Pastor Michael Murphy of Lansing, Michigan, Mourned After Collapsing and Dying While Preparing Sunday Sermon

The Rev. Michael Murphy. (Photo: Courtesy photo)
The Rev. Michael Murphy.
(Photo: Courtesy photo)

The Rev. Michael Murphy, a longtime leader in Lansing’s black community who served in the state Legislature and on the Lansing City Council, died this morning in Washington, D.C.

Murphy collapsed while preparing his sermon at People’s Congregational United Church of Christ, longtime friend Barbara Roberts Mason said. He was rushed to a hospital but could not be revived, she said.

A woman who answered the phone at the church confirmed that Murphy has died.

Murphy, who was in his 60s, founded St. Stephen’s Community Church in Lansing in 1987 and was pastor there until becoming senior minister at the historic People’s UCC Church in the nation’s capitol in early 2009.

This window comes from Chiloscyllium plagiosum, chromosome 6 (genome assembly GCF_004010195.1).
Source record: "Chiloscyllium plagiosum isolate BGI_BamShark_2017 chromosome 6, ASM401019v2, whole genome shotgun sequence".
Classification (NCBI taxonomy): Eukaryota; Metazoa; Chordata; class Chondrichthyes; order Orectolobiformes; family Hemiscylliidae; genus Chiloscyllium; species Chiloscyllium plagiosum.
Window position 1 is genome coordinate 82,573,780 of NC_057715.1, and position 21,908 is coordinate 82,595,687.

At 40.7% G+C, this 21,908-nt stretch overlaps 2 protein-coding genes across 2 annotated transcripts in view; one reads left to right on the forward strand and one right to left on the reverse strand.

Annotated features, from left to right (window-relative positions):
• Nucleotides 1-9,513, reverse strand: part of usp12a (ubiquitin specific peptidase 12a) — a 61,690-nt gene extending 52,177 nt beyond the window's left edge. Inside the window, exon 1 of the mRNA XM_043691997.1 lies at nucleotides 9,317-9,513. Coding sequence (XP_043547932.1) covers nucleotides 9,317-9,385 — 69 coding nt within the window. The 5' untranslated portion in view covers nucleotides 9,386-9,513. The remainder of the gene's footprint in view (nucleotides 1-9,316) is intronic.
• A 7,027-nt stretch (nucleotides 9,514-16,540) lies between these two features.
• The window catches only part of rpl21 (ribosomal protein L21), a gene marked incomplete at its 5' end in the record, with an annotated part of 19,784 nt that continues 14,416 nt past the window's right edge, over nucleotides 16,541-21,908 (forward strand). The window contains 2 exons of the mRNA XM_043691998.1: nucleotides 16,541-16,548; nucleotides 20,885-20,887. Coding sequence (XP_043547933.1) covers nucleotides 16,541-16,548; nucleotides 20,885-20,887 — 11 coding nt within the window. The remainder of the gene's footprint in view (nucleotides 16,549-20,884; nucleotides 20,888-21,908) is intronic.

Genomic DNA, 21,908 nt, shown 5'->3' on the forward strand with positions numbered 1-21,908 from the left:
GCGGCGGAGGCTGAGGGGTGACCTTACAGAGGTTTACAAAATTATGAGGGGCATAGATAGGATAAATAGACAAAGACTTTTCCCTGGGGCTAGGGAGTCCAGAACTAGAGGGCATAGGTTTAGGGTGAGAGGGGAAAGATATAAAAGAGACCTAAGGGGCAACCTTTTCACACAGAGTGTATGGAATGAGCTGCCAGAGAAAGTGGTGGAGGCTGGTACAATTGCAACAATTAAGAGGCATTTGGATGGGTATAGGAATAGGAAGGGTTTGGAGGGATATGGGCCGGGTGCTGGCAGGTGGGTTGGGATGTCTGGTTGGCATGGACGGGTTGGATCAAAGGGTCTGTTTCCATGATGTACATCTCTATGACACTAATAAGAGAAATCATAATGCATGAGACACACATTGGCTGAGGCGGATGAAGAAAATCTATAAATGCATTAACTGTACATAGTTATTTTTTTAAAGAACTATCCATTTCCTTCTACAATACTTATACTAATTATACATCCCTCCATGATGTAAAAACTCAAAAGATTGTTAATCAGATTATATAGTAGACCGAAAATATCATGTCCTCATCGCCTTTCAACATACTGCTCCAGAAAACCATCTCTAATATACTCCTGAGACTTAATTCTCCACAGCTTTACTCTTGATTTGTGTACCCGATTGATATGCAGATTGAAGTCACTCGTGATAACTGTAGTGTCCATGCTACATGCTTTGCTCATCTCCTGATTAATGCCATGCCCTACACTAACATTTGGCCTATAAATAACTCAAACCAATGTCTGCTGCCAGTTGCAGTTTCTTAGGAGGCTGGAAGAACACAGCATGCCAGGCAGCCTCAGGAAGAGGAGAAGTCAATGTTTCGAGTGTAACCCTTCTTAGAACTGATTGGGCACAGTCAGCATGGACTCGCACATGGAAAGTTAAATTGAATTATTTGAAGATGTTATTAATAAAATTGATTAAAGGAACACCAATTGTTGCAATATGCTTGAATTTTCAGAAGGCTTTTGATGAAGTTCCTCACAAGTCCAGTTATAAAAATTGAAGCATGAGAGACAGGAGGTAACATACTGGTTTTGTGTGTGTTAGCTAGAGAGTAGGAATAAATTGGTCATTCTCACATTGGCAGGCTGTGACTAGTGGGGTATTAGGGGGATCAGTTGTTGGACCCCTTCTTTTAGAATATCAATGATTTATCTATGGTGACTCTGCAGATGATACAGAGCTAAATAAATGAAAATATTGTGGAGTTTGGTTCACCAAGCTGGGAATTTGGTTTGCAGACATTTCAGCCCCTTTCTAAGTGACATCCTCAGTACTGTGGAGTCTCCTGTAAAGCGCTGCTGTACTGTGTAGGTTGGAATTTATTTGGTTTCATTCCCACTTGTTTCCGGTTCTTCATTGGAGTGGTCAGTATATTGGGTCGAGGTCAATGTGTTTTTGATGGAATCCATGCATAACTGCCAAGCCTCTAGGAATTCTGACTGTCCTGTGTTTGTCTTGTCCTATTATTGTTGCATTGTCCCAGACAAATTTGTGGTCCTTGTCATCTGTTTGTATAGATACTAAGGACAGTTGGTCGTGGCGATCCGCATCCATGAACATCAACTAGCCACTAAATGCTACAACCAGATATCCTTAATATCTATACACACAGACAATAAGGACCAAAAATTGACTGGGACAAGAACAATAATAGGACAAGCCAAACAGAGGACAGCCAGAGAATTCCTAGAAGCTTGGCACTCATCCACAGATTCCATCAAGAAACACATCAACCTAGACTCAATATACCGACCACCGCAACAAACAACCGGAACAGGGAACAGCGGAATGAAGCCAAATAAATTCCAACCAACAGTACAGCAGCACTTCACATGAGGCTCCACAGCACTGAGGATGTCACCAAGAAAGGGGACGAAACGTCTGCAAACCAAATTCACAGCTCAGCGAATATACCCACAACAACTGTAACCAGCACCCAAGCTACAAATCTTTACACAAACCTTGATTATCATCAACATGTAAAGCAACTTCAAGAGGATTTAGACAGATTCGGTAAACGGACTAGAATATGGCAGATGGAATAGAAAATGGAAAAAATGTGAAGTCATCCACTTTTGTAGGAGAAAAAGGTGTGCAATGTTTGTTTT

“He worked hard to get his message across,” said Mason, who founded the Black Child and Family Institute and worked on several projects with Murphy over the years. “He was very active in civil rights. He just cared about people. He called himself a pastor-preacher. He preached the word, but he lived it, in essence.”

Murphy served on the Lansing City Council before being elected to the state Legislature in 2000, where he served three terms.

While in the Legislature, he sponsored the Jasmine Miles School Children Safety Act, named for a Waverly student who was killed while walking home from school in 2003.

Murphy later worked with state transportation officials to create safer walking routes for school children.

He also co-founded the Capital City African American Parade and Family Heritage Festival. Mason said he also was engaged in Ghana’s Akuapim South District, one of Lansing’s sister cities, where their respective churches helped build a clinic.

“He impacted so many people,” Mason said. “His title was the Rev. Dr. Michael Murphy, but people called him Mike. He never went for titles. People cared for him like a father, brother or an uncle. He just had that kind of temperament or personality.”

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SOURCE: Lansing State Journal
Ken Palmer